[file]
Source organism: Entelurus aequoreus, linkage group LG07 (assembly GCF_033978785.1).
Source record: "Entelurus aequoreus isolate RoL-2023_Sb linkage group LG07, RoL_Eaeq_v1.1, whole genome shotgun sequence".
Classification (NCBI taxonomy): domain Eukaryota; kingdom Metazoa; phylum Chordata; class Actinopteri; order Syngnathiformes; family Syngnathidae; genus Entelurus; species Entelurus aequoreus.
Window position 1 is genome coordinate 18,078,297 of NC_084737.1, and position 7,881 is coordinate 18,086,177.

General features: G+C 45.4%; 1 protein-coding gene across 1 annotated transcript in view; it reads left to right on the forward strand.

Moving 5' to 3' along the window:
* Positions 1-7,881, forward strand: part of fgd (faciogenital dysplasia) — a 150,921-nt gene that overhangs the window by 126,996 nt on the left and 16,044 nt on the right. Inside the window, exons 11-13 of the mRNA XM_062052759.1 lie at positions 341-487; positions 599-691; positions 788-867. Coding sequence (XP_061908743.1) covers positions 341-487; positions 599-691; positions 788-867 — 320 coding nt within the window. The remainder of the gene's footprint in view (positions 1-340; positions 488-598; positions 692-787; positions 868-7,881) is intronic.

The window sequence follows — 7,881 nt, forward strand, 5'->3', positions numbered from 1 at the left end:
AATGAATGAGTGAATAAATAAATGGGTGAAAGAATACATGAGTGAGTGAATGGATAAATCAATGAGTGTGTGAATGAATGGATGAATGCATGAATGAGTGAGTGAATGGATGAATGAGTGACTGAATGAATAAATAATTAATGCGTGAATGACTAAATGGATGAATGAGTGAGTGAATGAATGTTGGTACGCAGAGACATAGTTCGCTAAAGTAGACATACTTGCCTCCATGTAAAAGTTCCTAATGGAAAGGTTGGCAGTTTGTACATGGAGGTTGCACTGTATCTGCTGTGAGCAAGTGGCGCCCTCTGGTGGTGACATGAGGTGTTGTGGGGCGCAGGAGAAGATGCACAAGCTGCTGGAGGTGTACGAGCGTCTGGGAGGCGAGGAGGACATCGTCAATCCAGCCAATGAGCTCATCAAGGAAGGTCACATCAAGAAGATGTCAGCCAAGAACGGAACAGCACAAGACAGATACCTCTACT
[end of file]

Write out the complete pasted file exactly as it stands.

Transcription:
Source organism: Entelurus aequoreus, linkage group LG07 (assembly GCF_033978785.1).
Source record: "Entelurus aequoreus isolate RoL-2023_Sb linkage group LG07, RoL_Eaeq_v1.1, whole genome shotgun sequence".
Classification (NCBI taxonomy): domain Eukaryota; kingdom Metazoa; phylum Chordata; class Actinopteri; order Syngnathiformes; family Syngnathidae; genus Entelurus; species Entelurus aequoreus.
Window position 1 is genome coordinate 18,078,297 of NC_084737.1, and position 7,881 is coordinate 18,086,177.

General features: G+C 45.4%; 1 protein-coding gene across 1 annotated transcript in view; it reads left to right on the forward strand.

Moving 5' to 3' along the window:
* Positions 1-7,881, forward strand: part of fgd (faciogenital dysplasia) — a 150,921-nt gene that overhangs the window by 126,996 nt on the left and 16,044 nt on the right. Inside the window, exons 11-13 of the mRNA XM_062052759.1 lie at positions 341-487; positions 599-691; positions 788-867. Coding sequence (XP_061908743.1) covers positions 341-487; positions 599-691; positions 788-867 — 320 coding nt within the window. The remainder of the gene's footprint in view (positions 1-340; positions 488-598; positions 692-787; positions 868-7,881) is intronic.

The window sequence follows — 7,881 nt, forward strand, 5'->3', positions numbered from 1 at the left end:
AATGAATGAGTGAATAAATAAATGGGTGAAAGAATACATGAGTGAGTGAATGGATAAATCAATGAGTGTGTGAATGAATGGATGAATGCATGAATGAGTGAGTGAATGGATGAATGAGTGACTGAATGAATAAATAATTAATGCGTGAATGACTAAATGGATGAATGAGTGAGTGAATGAATGTTGGTACGCAGAGACATAGTTCGCTAAAGTAGACATACTTGCCTCCATGTAAAAGTTCCTAATGGAAAGGTTGGCAGTTTGTACATGGAGGTTGCACTGTATCTGCTGTGAGCAAGTGGCGCCCTCTGGTGGTGACATGAGGTGTTGTGGGGCGCAGGAGAAGATGCACAAGCTGCTGGAGGTGTACGAGCGTCTGGGAGGCGAGGAGGACATCGTCAATCCAGCCAATGAGCTCATCAAGGAAGGTCACATCAAGAAGATGTCAGCCAAGAACGGAACAGCACAAGACAGATACCTCTACT